Last issue, Dr. Destiny built a new version of his Materioptikon which could bring people’s nightmares to life. The JLA destroyed his infernal machine and are now tracking him to his hideout by homing in on Destiny’s twisted psyche courtesy of Green Lanterns ring. They trace him to an abandoned film studio and bust in, only to face more manifestations of their own darkest fears. Superman and Wonder Woman decide to bypass the usual brawl and head into the main building to look for Destiny, only to find Zatanna has beaten them to it. Superman melts another of Destiny’s dream machines while Zatanna uses her magic to reveal Destiny, who babbles on about his new Materioptikons and his grand plan to destroy humanity. Wonder Woman forces him to be slightly more coherent with her magic lasso; Destiny says he built five new Materioptikons (two of which the JLA have now destroyed) and he’s planted them in separate locations around the world: one in the birthplace of freedom: one in a place of enlightenment: and one in a place where a Prince pondered the long sleep. Destiny keels over before he can reveal anything more, but GL uses his ring to glean more information from Destiny’s subconscious. The machines are set to go off at midnight (which will cause living nightmares all over the world and drive everyone crazy) and all three have to be deactivated at precisely the same moment. The JLAers figure they’ve puzzled out Destiny’s cryptic clues, so they split into three teams to find the nightmare machines. Superman and Hawkgirl head for Denmark, specifically Kronborg Castle, which was supposedly the model for Elsinore in Shakespeare’s Hamlet (hence Destiny’s mention of the Prince contemplating a long sleep). Supes and Hawkgirl are confronted by more nightmare creatures and Hawkgirl slips inside the castle while Superman fights them. Hawkgirl is ready to link up with the others, to coordinate the destruction of the Materioptikons, but she gets jumped by another nightmare creature. Zatanna and Red Tornado go to Gaya, in Eastern India, the place where Buddha first attained enlightenment. They’re attacked by the crowd, but manage to fight them off without hurting them since they’re probably under Destiny’s baleful influence. Before they can get inside the shrine, they’re attacked by an animated stone creature. Green Lantern and Wonder Woman are in the birthplace of freedom, Philadelphia, and predictably run into more of Destiny’s nightmare creatures. Back at the studio, Destiny wakes up but finds himself trapped in a force cage left by Green Lantern. Destiny isn’t too worried, since it’s only five minutes to midnight. In the three locales containing the Materioptikons, the various JLAers realize that the dream creatures they’re fighting all stem from their own minds, so all they have to do is disbelieve and the creatures vanish; sounds like a saving throw to disbelieve an illusion in D&D. With the nightmares banished, the three duos coordinate and destroy their respective Materioptikons simultaneously, thus foiling Destiny’s plan. Naturally, Destiny is pissed off to be robbed of his triumph at the last second (literally … it was one second to midnight when the machines were destroyed), but he should be used to it by now.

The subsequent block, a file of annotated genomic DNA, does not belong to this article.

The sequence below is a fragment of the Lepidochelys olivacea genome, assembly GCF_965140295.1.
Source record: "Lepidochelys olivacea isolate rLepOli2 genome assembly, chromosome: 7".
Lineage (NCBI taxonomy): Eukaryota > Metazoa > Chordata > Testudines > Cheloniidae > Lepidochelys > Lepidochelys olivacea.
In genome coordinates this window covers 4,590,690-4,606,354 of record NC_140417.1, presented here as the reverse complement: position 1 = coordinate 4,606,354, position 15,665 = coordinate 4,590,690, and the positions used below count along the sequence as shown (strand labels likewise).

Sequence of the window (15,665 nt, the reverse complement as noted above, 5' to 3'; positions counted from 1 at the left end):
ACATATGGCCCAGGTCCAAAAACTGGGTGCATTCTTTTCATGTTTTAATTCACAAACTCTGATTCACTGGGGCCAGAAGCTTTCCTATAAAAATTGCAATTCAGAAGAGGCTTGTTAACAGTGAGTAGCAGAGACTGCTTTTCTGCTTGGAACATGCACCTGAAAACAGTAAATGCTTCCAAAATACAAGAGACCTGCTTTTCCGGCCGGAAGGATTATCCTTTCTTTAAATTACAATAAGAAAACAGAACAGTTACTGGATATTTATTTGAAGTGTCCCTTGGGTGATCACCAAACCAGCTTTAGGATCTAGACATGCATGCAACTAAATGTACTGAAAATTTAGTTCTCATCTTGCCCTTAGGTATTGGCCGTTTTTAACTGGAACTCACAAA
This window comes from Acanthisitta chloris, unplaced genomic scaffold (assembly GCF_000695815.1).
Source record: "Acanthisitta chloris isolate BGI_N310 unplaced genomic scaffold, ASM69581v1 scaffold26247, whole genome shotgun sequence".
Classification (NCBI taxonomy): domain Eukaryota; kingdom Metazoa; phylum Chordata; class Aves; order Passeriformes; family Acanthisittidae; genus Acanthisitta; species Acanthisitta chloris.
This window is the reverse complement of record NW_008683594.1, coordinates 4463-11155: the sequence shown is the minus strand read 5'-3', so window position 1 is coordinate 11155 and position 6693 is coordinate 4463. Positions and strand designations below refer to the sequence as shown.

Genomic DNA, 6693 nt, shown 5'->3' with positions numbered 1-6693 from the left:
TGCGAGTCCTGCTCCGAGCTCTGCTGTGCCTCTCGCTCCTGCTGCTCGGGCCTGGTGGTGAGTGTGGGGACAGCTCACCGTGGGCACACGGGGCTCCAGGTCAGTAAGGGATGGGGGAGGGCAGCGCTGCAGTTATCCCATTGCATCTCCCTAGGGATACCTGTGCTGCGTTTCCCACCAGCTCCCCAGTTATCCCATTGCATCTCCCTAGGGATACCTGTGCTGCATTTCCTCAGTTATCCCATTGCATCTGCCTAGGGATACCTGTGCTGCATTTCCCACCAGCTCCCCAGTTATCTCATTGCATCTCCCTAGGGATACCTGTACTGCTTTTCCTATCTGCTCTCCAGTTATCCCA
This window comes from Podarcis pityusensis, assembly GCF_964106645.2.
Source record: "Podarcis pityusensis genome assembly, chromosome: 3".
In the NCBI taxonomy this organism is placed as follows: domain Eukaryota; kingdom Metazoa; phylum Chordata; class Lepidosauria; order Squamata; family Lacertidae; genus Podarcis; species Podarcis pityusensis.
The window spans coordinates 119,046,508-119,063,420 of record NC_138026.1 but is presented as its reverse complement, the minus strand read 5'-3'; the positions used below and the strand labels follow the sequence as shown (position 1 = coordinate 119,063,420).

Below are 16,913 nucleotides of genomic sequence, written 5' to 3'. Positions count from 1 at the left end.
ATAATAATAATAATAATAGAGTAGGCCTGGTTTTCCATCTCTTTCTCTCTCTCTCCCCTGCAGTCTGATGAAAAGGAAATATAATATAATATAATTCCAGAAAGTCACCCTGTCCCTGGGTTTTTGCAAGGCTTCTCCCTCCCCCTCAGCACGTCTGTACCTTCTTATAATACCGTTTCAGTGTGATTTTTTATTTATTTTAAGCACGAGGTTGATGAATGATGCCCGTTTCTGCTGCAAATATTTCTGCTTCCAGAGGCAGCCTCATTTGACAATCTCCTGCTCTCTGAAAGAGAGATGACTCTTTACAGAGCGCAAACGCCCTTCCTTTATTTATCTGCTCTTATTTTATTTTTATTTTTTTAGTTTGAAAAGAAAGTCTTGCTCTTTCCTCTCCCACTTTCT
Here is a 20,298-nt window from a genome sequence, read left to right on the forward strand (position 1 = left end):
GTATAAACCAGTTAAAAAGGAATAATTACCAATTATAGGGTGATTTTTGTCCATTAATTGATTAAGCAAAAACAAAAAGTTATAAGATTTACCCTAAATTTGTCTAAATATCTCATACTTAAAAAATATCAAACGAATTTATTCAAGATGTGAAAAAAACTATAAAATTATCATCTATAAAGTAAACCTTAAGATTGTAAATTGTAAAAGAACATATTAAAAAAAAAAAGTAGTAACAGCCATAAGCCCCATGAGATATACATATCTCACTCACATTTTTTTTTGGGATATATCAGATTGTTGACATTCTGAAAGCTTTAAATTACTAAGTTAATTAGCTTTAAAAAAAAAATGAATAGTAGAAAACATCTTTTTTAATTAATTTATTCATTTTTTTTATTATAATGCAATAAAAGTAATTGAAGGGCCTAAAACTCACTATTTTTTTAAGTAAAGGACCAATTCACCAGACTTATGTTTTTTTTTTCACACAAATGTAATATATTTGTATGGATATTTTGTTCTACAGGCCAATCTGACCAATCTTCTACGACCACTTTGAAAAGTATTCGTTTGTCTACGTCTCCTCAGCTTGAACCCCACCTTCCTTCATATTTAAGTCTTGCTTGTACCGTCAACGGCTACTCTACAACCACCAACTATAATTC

Last issue, a bunch of Legionnaires (Brainiac 5, Phantom Girl, Star Boy, Projectra, Timber Wolf, and Mon-El) joined a space circus at the request of the owner, Aton Gissark. There had been several murders and accidents and since the circus was from Cygnus (a planet colonized by Earth centuries ago but currently not on the best terms diplomatically), Earth’s president asked the Legion to solve the killings before interstellar relations were damaged beyond repair. They thought they’d found the killer (though Brainiac 5 wasn’t convinced), a Cygnus native named Imik, but this issue opens with Imik being electrocuted as the Legionnaires try to confirm his guilt with a truth-scanner. When they look inside the scanner, they find evidence it was sabotaged, but the device used self-destructed, leaving no clues as to who planted it. Brainy points out that whoever did it must have a lot of technical expertise. The person in question is observing them from nearby (though we can’t see his face) and decides he has to kill them since they know Imik is innocent. He runs into Clovis, the circus’s second-in-command (and another suspect for the killings) and she recognizes the killer, so he blasts her with a molecular disruptor. The Legionnaires hear her death screams and chase the killer. Timber Wolf catches him, but before he can unmask the assassin, he blasts open a cage containing a deadly Venusian Night Shark. The killer flees, leaving Timber Wolf to get pounded by the monster. Projectra distracts it and Phantom Girl uses her phasing ability to pass through the creature’s head, solidifying slightly as she does. The shock to its nervous system knocks the Night Shark out, but they’re still no closer to knowing who the killer is. Gissark has had enough of his employees getting murdered, so he decides to pack up the show and head back to Cygnus, even if that means damaging diplomatic relations with Earth. Gissark says he has a computer that he designed and built himself that tells him any delay will mean the destruction of the entire circus. Brainy asks if the Legionnaires can come along on the trip back to Cygnus so they can keep working on the mystery; Gissark says he’s fine with that. As the circus convoy zooms through space, the Legionnaires size up their final suspect, a composite clown named Tyrus. Brainy isn’t convinced Tyrus is the killer; in fact, he hints that he knows who the real killer is, but does nothing to stop Star Boy and Mon-El as they trail Tyrus. They follow him out of one ship into space and see him go into another ship. As they approach, it blows up. Brainy hears the explosion and curses himself for not predicting that their enemy would strike so quickly. He tells Projecta, Phantom Girl, and Timber Wolf he knows who the killer is but didn’t expect him to strike until they reached Cygnus, since his aim is to cause a war between Cygnus and Earth. They head into space and find Star Boy and Mon-El floating unconscious but alive, protected by their spacesuit force-fields. As they help their companions, the rest of the convoy prepares to enter hyperspace, which would leave the Legionnaires stranded. Timber Wolf grabs hold of the end of the warp field’s energy chain and the others form a chain of their own behind him. They’re pulled into hyperspace, but the experience is so overwhelming to their senses that they’re in danger of losing their minds. Projectra creates an illusion of being on an idyllic planet to shield their senses from the mind-warping reality. The real killer comes out after them and it turns out to be … Gissark, the owner of the circus (which most of you probably figured out when he mentioned building his own computer … or maybe you figured it out before that). Phantom Girl decks him (while he’s wearing a space helmet … she must have a hell of a punch!) and he explains that although his ancestors have lived on Cygnus for centuries, the native Cygnians never rally accepted them. Gissark hates Cygnians, so he wanted to start an interstellar war by killing people while the circus was on Earth and framing Imik for it. The Legionnaires think he’s a complete asshole, but he might just be crazy; he tries to run away but ends up falling into the hyperspace trail and losing what’s left of his mind. I assume he dies, though it’s not specified, but he was a ready to start an interstellar war because of his own racism, so fuck him.